AMUZ: Which composers in the genre move you most? Why?

Josquin is and remains the one and only, of course. But then there are Morales, Guerrero, the rediscovered Ruimonte – after our recordings other ensembles started singing his music, which I obviously think is a very good thing – and there are also a fair few illustrious Portuguese composers close to my heart. The Portuguese composed in a completely outdated style, but all these centuries later, of course, that doesn’t bother us. It is difficult to make a list like this, though, in the knowledge that some composers may never be performed again because their work is lost, forgotten, unloved or simply impossible to find in the archives. My most important criteria for being able to enjoy this music to the full are simplicity, daring, a balance of voices and love of text phrasing. And a cantus firmus that is well ‘fleshed out’ by the other voices; I’ve got a weakness for that.

AMUZ: At the exceptional online edition of Laus Polyphoniae this year, our festival audience can reexperience the performance of ‘Un nuevo dolor me mata’: an anonymous madrigal from the Chansonnier Masson 56. That manuscript contains no fewer than 130 Spanish songs and villancicos. How do you even start making a selection?

It’s a matter of reading, singing and analysing a lot of music and then selecting the pieces that appeal to you most. But that is when the puzzle starts, because you need to find a structure that is appealing but also feasible. That always means you have to scrap a few gems from the programme: otherwise it would be too long. Those are the choices that hurt. But I’d rather leave an audience a little bit hungry than have them feeling too full.

AMUZ: What are your criteria for selecting music when you are putting a programme together?

I worked for ten years at the VRT compiling classical music programmes, and in that job I learned to distance myself from my personal favourites and to listen to pieces of music as if I had never heard them before. When I was compiling night-time programmes as well at a certain point, I sometimes got up at half past five to experience my own programmes as a listener. Then you clearly hear that what seems like a good idea on paper doesn’t always guarantee a memorable programme that sounds good. The same applies to festivals like Laus Polyphoniae: you often put together thematic programmes that run a similar risk of wanting to present something that is really interesting in musicological terms but that actually works better as an illustration at a conference than a concert experience. Balance, variety, contrast, variations in instrumentation, compatibility with the keys you have chosen… they are all important factors to take into account. Sometimes polyphony can be quite hermetic, though. A work by Josquin in three sections that lasts 12 minutes might turn a concert audience right off, especially if the acoustics are not ideal for that repertoire. That is something else you need to consider.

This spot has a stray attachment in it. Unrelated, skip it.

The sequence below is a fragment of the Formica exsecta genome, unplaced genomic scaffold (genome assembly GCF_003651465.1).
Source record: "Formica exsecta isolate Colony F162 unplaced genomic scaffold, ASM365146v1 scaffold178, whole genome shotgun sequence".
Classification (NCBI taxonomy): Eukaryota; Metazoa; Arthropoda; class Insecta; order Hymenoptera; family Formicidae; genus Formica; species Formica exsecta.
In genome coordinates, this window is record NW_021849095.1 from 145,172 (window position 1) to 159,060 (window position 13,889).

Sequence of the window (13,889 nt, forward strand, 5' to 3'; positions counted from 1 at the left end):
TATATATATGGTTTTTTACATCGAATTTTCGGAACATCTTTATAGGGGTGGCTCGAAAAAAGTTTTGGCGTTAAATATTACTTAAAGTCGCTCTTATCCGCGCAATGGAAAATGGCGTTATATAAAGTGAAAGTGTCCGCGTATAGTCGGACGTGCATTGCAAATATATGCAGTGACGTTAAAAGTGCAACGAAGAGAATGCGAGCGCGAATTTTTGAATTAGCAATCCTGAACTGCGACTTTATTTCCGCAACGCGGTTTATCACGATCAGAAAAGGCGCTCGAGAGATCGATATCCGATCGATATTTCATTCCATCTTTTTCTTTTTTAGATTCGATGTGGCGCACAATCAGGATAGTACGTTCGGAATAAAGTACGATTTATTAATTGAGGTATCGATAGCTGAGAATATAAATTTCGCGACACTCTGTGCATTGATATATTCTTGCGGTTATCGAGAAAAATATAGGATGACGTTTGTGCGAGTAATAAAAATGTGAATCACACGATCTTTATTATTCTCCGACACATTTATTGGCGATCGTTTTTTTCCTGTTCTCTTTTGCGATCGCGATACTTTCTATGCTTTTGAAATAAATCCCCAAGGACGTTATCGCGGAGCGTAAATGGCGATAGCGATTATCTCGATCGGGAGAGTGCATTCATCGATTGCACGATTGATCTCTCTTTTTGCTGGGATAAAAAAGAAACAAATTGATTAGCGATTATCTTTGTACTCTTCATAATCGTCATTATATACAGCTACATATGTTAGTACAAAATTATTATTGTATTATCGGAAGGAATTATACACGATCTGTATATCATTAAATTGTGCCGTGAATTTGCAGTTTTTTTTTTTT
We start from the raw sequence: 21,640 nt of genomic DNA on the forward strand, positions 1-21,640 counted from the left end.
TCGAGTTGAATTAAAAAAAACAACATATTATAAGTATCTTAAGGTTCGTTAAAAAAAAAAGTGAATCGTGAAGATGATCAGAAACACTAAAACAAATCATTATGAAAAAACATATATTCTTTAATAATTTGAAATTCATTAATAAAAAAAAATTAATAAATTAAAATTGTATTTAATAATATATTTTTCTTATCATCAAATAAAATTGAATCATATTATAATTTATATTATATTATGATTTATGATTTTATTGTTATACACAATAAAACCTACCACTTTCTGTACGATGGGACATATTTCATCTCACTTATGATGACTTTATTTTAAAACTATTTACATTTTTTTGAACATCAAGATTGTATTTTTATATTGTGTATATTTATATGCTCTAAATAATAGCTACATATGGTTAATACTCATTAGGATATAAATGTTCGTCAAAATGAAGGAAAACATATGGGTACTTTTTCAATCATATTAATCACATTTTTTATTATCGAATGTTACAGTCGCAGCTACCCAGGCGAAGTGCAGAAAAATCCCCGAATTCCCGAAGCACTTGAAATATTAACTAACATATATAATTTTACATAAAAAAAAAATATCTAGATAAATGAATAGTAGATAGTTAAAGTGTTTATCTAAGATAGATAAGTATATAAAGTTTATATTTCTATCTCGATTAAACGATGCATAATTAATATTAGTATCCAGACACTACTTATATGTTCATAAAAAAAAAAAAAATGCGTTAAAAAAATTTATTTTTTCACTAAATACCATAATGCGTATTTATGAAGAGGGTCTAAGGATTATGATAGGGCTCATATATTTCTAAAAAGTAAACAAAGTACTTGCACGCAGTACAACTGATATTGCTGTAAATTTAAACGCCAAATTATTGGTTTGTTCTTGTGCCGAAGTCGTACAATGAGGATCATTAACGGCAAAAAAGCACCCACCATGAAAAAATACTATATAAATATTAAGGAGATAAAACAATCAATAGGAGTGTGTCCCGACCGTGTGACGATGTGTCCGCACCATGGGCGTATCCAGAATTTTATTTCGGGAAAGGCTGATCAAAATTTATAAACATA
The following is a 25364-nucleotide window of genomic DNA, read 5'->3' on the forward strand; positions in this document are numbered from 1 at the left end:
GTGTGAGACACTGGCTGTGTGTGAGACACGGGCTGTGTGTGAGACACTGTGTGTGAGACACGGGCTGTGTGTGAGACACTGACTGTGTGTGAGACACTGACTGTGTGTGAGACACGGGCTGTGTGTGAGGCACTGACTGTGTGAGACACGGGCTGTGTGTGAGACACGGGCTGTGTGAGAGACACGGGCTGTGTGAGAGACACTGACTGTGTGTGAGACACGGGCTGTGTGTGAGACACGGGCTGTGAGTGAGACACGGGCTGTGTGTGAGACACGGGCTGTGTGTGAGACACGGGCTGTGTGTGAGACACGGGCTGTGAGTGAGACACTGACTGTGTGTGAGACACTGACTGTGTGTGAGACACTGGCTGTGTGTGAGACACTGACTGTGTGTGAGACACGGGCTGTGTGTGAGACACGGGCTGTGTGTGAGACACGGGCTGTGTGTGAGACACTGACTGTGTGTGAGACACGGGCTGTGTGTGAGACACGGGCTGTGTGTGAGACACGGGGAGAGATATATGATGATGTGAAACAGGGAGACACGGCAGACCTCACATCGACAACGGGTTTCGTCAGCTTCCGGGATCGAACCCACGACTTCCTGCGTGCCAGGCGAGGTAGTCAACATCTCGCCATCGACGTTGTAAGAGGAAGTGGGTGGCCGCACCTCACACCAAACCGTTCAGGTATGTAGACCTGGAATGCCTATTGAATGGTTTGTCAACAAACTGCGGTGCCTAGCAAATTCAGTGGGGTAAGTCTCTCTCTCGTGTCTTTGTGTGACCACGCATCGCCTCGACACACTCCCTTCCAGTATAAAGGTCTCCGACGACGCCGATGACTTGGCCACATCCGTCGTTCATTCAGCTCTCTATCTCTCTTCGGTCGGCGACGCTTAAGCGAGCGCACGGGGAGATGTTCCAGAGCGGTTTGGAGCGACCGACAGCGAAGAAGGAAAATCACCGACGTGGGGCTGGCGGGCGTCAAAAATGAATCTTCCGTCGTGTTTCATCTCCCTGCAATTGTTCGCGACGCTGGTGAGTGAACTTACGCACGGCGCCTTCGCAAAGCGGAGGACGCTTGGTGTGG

AMUZ: What our audience might not know is that you do a lot more than sing and lead your own ensemble. You are also a music producer, recording director and composer.

As a freelancer, my field of activity encompasses singing, conducting, composing and supervising recordings. All those things follow on from each other. I had a very broad musical education, which I think is a very healthy thing in a society as specialised as ours. Even in the 16th century, by the way, you couldn’t just find work as a choir singer unless you could present several compositions of your own that proved you had mastered the basic rules of counterpoint. Baroque composers often played several instruments, wrote lyrics and so on. If I were to lecture in an architecture course, I would also start by acquainting my students with all the different building materials, such as stone, wood, glass and metal. I’d let them touch and feel the materials, get them to make cement, because how else can you understand what you are doing?